Tuesday, September 16, 2008

And yet, it's so true...

Stolen from Penny Arcade:
"Trying to associate Microsoft with "fun" is like trying to associate Satan with aromatherapy. "

The article I stole it from goes on to talk about how it's amazing they've managed any success with the Xbox in the gaming world because of their business-like, pie-chart weilding image.
When I first got back to PA, I resolved to get myself a computer and an xbox and slowly regain all those things that I'd lost in Seattle. It was out of anger and loss and a sense of desperation that I would be poor and never able to get back up to that level of leisure. So shortly after I had a cruddy computer system purchased second hand out of the back of a van (yes I'm serious) I took my 3rd or 4th paycheck and purchased my own xbox.
I didn't have a lot of games, but I ~do~ have fond memories of staying up late playing Halo, and BloodRayne in god mode with gratuitous dismemberment on. I remember getting my best bud Emily utterly hooked on it. She played it through until she won, at which point I let her accomplishment stand and put the game to bed. This from a girl who, up until that time, had not owned a gaming system. To say I was impressed was an understatement. She pwned the hell out of that thing and I still smile when I think about how many times she tenaciously went after that final boss.
There were many nights of staying up to play through Halo by myself on the easy level. There was fumbling around with the online Halo multi-player that tended to end with a boyfriend-at-the-time perched on the couch next to me watching everything I did and screaming about how everyone else was hacking or cheating or being a douchebag by going for the grenade launcher. (Oh, isn't vicarious living just wonderful???) But it got played, and it got played a lot.I excitedly awaited the arrival of Halo 2 for it, because of how much I'd loved Halo 2 and how it had gotten me back in to the FPS genre after a break of some 6-7 years. My previous experience had been imminent and satisfying shotgun rebuttal in Quake and nothing had brought me that level of joy until Halo presented itself to me.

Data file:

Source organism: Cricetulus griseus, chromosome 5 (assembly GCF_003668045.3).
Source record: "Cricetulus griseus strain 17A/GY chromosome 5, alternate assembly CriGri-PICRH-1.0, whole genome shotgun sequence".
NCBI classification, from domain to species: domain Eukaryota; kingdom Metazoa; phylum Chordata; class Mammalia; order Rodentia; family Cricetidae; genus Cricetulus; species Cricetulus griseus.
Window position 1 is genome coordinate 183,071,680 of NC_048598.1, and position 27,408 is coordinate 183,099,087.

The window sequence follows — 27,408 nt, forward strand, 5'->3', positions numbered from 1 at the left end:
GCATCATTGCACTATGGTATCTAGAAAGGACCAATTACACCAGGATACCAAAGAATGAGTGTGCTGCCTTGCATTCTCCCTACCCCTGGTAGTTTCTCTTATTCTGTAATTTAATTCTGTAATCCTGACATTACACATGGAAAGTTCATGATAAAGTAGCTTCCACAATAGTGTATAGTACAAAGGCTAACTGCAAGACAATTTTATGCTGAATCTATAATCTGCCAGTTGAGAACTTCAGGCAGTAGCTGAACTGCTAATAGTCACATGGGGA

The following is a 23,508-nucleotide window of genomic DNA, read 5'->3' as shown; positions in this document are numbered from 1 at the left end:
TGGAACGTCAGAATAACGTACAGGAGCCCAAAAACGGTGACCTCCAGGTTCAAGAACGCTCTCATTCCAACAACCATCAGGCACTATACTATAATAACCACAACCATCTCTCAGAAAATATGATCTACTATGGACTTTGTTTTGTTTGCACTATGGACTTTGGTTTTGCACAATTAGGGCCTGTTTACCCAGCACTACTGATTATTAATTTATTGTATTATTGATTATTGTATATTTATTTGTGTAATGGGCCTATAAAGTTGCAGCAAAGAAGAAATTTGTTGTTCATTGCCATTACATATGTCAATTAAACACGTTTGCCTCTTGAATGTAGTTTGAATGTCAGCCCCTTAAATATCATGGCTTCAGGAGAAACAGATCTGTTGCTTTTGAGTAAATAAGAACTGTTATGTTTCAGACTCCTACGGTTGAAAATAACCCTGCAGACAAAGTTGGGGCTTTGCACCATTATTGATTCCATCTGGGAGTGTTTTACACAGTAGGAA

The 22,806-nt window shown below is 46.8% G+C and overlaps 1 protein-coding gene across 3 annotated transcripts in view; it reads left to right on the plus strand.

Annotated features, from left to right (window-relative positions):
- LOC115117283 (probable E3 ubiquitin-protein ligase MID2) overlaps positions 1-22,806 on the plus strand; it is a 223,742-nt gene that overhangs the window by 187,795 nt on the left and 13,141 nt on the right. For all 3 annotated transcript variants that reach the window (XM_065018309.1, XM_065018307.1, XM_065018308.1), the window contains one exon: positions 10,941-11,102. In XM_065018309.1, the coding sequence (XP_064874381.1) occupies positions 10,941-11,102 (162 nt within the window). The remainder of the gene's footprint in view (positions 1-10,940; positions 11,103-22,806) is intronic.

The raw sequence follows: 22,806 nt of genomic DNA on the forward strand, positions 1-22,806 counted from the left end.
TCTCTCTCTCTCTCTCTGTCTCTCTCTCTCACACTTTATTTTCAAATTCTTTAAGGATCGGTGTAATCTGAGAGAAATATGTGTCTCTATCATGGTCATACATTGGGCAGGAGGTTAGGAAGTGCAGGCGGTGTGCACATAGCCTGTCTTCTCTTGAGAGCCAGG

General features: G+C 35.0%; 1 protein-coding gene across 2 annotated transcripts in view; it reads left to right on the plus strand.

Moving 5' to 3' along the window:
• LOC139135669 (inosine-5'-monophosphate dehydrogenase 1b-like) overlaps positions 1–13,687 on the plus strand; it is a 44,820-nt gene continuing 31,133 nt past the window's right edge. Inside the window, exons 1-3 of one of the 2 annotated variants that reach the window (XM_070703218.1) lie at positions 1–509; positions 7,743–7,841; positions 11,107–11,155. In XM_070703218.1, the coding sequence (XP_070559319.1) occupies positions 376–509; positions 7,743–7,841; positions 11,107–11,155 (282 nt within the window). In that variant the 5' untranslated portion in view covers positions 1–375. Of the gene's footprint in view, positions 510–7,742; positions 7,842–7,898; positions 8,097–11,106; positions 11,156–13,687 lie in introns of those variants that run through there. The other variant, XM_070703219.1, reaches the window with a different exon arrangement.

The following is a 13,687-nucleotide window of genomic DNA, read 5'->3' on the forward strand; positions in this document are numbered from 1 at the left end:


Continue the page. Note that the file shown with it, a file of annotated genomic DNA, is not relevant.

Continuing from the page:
I played Tetris endlessly on it as is my idiom. It allowed me to slip back in to the days of being crouched in the basement fighting through Jurassic Park on the Sega, and Super Mario Bros. 3 on our Nintendo.
Shortly after I bought it I acquired a video game called World of WarCraft and have sunk heavily back in to my identity as computer gamer. The Xbox languished a bit. The last time we REALLY spent any time together I still lived outside of Harrisburg and had wicked insomnia. At 4 am I pulled out a prized copy of Psychonauts I had been trying to find time and energy to play, and barreled through it for 3 hours until the alarm went off and it was time to go to work. I don't think I touched it once after that, and that was over 2 years ago. It's upstairs in the spare bedroom with the yoga equipment and every implement of painting known to mankind. I keep having these illusions that one day my time will open up and I'll be able to sit down and finish playing through psychonauts or mAlice or any other number of games I never got to start or finish.
Wendy, the newer 360, sits downstairs offering up such loveliness as Bioshock, Too Human, Mass Effect...all these great, epic, beautifully rendered games The other day I even downloaded Ecco the Dolphin from online.
I still have to keep the old box, though. There's songs I burned on to the hard drive for it, to listen to randomly. It has multiple saved games that I just can't transfer over to the 360. There's no true emulator and some of them won't even play.
So for now it crouches, black and ridged, next to my big TV and my CDs and the aforementioned yoga gear. The reason it was hard to reach me on the phone for 2 years while I was raiding in Molten Core is the direct result of having that machine.
I guess I owe it for helping me refind a long-abandoned part of my identity.

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